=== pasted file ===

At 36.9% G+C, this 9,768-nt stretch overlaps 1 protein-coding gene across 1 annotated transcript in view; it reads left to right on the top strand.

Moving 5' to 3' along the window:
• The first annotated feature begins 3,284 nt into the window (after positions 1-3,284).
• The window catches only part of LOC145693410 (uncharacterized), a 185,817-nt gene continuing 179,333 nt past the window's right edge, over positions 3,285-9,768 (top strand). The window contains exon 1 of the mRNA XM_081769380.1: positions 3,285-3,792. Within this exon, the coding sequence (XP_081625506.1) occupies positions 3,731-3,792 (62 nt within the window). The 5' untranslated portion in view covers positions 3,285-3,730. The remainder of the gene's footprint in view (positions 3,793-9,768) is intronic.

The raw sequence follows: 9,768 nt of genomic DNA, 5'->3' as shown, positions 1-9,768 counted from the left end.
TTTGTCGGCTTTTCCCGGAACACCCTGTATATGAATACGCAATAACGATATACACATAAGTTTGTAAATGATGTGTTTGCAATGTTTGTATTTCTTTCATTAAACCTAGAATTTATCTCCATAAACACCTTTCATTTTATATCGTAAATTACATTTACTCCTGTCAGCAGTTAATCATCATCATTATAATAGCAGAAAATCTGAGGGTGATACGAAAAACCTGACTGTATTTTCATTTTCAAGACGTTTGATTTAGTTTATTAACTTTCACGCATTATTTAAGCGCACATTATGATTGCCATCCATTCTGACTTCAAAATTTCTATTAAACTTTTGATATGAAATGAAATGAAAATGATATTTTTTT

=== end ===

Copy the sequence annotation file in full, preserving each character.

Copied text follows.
At 36.9% G+C, this 9,768-nt stretch overlaps 1 protein-coding gene across 1 annotated transcript in view; it reads left to right on the top strand.

Moving 5' to 3' along the window:
• The first annotated feature begins 3,284 nt into the window (after positions 1-3,284).
• The window catches only part of LOC145693410 (uncharacterized), a 185,817-nt gene continuing 179,333 nt past the window's right edge, over positions 3,285-9,768 (top strand). The window contains exon 1 of the mRNA XM_081769380.1: positions 3,285-3,792. Within this exon, the coding sequence (XP_081625506.1) occupies positions 3,731-3,792 (62 nt within the window). The 5' untranslated portion in view covers positions 3,285-3,730. The remainder of the gene's footprint in view (positions 3,793-9,768) is intronic.

The raw sequence follows: 9,768 nt of genomic DNA, 5'->3' as shown, positions 1-9,768 counted from the left end.
TTTGTCGGCTTTTCCCGGAACACCCTGTATATGAATACGCAATAACGATATACACATAAGTTTGTAAATGATGTGTTTGCAATGTTTGTATTTCTTTCATTAAACCTAGAATTTATCTCCATAAACACCTTTCATTTTATATCGTAAATTACATTTACTCCTGTCAGCAGTTAATCATCATCATTATAATAGCAGAAAATCTGAGGGTGATACGAAAAACCTGACTGTATTTTCATTTTCAAGACGTTTGATTTAGTTTATTAACTTTCACGCATTATTTAAGCGCACATTATGATTGCCATCCATTCTGACTTCAAAATTTCTATTAAACTTTTGATATGAAATGAAATGAAAATGATATTTTTTT